Youth Development Task Force presented with Rural Health Program award

November 10, 2018

UNIVERSITY PARK, Pa. — Leadership of the Youth Development Task Force (YDTF) of the Lycoming County Health Improvement Coalition (LCHIC) received the 2018 Rural Health Program of the Year Award, presented by the Pennsylvania Office of Rural Health (PORH) at a ceremony on Nov. 9 at the Lycoming County Courthouse in Williamsport, Pennsylvania.

The award was presented immediately preceding Rural Health Week in Pennsylvania, Nov. 12-16, by Lisa Davis, director of PORH and outreach associate professor of health policy and administration at Penn State. Rural Health Week encompasses Nov. 15, which is National Rural Health Day, established in 2011 by the National Organization of State Offices of Rural Health.

The Rural Health Program of the Year Award recognizes an exemplary health program that addresses an identified need in a rural community; uses unique, creative and innovative approaches; ensures access to the community it serves; includes statewide resources as part of the planning and evaluation process; and demonstrates a significant benefit to the target population.

The nomination, submitted by Beth McMahon, professor of health science at Lock Haven University, lauded the YDTF as being a remarkable example of the power of teamwork to identify and respond to youth risk and protective factors, specifically substance abuse and mental health issues in Lycoming County. 

McMahon noted this group of engaged youth, representing eight school districts and the parochial system, has enjoyed remarkable involvement and support from students, school counselors, and administrators; health and human service agencies and organizations; law enforcement; and the business community. Including these key stakeholders has ensured a comprehensive approach in planning and evaluating community health improvement for this target population for the past 20 years.

The YDTF is one of the five issue-driven task forces of LCHIC which was formed in 1994 as a group of representatives of entities concerned with issues impacting the general health and well-being of the citizens of Lycoming County. LCHIC’s mission is to improve the overall health status of Lycoming County by assessing the needs and facilitation of a response to priority health, wellness, and safety issues through a collaborative, data and community-driven process.

Students create and drive the agenda and are crucial in the planning and execution of YDTF's efforts. Students assist in grant writing and present their achievements at national and state conferences, including the annual Students Against Drunk Driving and the Pennsylvania Community and Public Health, the Society of Health and Physical Educators (SHAPE) America, and U.S. Chamber of Commerce conferences. The YDTF was awarded a 2018 Pennsylvania Attorney General's Community Drug Prevention grant to expand their mass media campaign and programing to reduce risk factors and build protective factors in their population.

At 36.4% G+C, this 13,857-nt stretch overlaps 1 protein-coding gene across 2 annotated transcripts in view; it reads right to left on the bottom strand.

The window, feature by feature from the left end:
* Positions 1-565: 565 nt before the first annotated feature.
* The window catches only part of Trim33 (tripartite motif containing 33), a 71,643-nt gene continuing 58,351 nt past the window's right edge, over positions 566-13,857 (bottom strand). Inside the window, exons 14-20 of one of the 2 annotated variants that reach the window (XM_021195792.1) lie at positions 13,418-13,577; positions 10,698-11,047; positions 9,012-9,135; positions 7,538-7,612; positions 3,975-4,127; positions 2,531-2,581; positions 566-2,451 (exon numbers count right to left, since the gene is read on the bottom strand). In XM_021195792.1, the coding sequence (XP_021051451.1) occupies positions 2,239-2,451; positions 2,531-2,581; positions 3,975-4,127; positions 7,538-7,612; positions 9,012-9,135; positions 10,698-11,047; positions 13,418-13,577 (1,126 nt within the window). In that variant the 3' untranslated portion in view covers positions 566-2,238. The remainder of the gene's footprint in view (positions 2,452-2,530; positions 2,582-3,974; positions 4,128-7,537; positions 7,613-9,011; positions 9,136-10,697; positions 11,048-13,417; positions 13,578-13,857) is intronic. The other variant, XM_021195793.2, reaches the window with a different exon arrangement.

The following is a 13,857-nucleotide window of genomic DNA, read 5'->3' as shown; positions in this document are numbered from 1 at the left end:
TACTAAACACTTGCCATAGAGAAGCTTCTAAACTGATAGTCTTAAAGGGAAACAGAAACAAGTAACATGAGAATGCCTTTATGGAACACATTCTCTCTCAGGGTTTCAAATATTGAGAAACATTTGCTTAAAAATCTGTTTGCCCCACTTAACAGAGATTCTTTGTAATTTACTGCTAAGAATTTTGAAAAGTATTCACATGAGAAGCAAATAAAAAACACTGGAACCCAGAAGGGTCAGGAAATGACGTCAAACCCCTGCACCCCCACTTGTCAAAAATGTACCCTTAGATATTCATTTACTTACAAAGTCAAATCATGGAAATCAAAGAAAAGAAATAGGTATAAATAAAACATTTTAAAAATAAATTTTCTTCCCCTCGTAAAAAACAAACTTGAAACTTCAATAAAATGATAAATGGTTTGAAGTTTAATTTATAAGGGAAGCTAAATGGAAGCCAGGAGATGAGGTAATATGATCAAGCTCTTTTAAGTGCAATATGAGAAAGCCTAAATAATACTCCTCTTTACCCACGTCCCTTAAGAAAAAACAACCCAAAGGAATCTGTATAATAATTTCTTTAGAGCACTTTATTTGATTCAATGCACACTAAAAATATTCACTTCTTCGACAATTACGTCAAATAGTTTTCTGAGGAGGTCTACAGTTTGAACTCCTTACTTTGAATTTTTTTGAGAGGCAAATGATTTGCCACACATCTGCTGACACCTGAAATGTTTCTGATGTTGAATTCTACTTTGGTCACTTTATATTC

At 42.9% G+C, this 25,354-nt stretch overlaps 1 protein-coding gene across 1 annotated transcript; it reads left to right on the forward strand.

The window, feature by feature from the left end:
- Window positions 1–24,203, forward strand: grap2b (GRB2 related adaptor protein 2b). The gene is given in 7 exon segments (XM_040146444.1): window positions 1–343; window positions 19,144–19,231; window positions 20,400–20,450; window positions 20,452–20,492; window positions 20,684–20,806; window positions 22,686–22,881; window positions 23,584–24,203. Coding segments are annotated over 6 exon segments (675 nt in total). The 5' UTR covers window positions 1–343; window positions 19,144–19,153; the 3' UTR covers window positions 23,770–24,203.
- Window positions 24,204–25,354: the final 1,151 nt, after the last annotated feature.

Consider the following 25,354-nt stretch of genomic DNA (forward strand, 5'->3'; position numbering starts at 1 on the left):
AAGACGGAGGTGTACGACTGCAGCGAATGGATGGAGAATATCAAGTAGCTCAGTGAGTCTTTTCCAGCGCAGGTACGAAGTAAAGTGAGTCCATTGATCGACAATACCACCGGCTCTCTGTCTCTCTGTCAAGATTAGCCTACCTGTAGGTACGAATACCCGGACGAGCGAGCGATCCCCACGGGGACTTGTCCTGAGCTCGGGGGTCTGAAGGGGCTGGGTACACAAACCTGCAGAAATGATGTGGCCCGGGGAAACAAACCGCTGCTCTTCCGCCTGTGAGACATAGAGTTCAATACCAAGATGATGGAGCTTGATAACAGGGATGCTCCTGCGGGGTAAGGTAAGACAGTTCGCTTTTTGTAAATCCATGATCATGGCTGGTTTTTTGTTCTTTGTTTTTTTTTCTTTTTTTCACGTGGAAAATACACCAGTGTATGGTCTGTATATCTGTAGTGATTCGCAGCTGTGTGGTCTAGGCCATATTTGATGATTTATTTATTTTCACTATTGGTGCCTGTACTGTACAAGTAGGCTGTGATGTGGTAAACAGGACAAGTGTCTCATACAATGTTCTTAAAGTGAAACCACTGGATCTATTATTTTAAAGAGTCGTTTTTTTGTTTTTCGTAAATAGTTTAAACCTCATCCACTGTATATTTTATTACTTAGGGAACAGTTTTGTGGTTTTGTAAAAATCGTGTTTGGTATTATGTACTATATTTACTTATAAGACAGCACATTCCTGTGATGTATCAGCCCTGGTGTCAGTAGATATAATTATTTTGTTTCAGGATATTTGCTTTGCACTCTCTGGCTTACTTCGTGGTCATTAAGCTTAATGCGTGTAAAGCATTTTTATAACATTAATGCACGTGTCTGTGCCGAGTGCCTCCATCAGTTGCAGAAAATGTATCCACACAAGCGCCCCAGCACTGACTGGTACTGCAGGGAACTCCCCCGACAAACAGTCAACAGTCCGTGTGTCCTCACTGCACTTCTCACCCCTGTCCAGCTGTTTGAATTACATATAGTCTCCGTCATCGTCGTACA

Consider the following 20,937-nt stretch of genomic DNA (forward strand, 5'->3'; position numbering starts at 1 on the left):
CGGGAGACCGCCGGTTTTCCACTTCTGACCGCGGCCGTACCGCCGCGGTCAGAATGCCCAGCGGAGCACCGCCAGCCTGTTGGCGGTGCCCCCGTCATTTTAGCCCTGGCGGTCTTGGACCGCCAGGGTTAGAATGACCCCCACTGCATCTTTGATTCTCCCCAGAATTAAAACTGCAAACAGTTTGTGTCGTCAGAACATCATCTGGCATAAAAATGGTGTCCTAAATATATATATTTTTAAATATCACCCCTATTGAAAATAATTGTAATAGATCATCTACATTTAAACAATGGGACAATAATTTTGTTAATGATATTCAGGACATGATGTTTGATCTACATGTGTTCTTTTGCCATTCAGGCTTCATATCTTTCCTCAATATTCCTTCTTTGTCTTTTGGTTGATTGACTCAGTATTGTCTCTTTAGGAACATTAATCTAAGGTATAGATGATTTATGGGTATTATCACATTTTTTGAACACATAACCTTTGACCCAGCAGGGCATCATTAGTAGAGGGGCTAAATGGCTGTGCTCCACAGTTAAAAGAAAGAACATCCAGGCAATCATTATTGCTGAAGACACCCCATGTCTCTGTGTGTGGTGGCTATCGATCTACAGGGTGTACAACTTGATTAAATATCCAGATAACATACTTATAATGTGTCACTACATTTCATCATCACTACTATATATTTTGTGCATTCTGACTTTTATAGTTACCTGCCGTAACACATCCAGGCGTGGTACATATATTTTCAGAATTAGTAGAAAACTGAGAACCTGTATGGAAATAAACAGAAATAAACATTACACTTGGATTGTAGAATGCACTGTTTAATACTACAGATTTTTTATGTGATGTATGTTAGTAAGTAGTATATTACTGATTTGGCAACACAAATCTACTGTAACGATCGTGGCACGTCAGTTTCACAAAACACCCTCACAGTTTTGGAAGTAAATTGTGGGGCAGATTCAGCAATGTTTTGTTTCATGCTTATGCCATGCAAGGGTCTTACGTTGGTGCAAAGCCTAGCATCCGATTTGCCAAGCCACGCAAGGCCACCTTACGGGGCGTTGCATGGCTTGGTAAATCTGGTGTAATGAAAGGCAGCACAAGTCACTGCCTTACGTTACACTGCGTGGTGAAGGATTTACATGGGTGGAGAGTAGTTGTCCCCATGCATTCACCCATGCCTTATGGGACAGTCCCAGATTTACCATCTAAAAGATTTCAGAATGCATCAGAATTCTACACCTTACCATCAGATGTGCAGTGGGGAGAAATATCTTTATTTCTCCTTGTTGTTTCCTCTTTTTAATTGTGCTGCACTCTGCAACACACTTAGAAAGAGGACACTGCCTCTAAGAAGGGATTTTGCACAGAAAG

Participating schools pooled state Communities in Schools funding through the YDTF to support a highly visual ‘branding’ of the coordinated effort to stage a social norming/marketing event in each school that was customized to the school's population. Messages developed by the YDTF from Pennsylvania Youth Survey (PAYS) data designed to challenge the misperception that many have of high levels of substance use among high school students. Billboards, public service announcements, and school announcements at events promote the positive peer pressure that highlight that most youth do not use drugs.

Lock Haven University conducts youth focus groups to respond to and provide insight on the most current PAYS data results. Based on data from the 2015 and 2017 PAYS reports, the YDTF implemented a student-based program called “Find Your Worth,” which has shown great success in reaching a large number of students and key stakeholders. This mass media campaign focuses on school and community resources for prosocial involvement and addresses the stigma about mental health issues such as depression and suicidal thoughts. 

PORH, a partnership between the U.S. Federal Government, the Commonwealth of Pennsylvania, and Penn State, was established in 1991 to enhance the health status of rural Pennsylvanians and strengthen the delivery and quality of care in the communities in which they live. Each year, the organization presents awards to recognize rural health programs and individuals who have made substantial contributions to rural health in Pennsylvania. To learn more about the Pennsylvania Office of Rural Health, visit

(Media Contacts)

Last Updated November 11, 2018